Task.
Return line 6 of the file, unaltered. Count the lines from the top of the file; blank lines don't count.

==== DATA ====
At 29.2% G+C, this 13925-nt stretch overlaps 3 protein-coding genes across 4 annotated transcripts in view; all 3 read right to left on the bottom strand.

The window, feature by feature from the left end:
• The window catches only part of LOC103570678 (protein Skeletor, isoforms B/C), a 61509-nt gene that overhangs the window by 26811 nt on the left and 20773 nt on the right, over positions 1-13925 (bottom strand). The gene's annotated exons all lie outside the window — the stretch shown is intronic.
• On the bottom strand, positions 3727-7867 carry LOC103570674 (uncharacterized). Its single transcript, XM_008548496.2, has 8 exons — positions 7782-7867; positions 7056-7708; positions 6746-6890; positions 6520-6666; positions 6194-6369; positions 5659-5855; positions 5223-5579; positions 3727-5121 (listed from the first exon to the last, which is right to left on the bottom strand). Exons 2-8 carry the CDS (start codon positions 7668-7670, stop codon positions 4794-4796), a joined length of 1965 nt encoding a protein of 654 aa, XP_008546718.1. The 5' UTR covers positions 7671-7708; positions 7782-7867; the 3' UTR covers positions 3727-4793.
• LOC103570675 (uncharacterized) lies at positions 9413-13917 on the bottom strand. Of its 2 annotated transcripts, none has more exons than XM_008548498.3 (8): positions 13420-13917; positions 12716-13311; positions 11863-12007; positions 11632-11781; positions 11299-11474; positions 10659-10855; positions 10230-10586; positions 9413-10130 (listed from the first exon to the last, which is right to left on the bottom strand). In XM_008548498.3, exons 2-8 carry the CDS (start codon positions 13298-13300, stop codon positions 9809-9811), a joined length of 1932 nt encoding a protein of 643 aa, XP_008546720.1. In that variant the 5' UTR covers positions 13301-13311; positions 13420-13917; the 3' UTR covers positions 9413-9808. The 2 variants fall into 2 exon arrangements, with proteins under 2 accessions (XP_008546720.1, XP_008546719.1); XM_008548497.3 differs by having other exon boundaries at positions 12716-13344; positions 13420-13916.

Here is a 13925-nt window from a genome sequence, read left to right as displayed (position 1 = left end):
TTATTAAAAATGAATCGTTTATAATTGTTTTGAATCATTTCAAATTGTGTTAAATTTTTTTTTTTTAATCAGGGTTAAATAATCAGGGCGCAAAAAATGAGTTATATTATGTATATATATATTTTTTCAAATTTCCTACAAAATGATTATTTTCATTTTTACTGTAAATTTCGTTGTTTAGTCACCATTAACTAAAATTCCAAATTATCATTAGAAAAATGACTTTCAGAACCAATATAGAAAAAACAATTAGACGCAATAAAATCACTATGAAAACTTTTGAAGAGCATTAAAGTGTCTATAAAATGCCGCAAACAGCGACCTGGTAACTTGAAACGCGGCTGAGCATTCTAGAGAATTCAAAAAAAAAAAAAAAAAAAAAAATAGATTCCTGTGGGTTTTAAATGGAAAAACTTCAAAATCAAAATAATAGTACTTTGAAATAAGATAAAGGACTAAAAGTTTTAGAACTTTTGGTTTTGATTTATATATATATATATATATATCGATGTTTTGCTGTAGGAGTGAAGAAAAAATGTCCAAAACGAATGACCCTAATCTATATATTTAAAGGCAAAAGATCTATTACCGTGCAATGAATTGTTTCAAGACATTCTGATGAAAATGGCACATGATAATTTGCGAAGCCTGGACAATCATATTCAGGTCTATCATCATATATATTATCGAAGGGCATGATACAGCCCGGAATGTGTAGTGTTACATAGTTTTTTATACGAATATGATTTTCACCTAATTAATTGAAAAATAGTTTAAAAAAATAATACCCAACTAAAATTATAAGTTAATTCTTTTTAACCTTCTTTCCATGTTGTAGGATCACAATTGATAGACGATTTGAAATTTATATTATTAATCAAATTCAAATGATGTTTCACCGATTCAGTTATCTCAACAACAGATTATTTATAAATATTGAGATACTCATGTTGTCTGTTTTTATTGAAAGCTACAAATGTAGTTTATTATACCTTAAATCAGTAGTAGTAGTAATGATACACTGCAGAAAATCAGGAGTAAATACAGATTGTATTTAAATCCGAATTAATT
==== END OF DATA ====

Here is a 13925-nt window from a genome sequence, read left to right as displayed (position 1 = left end):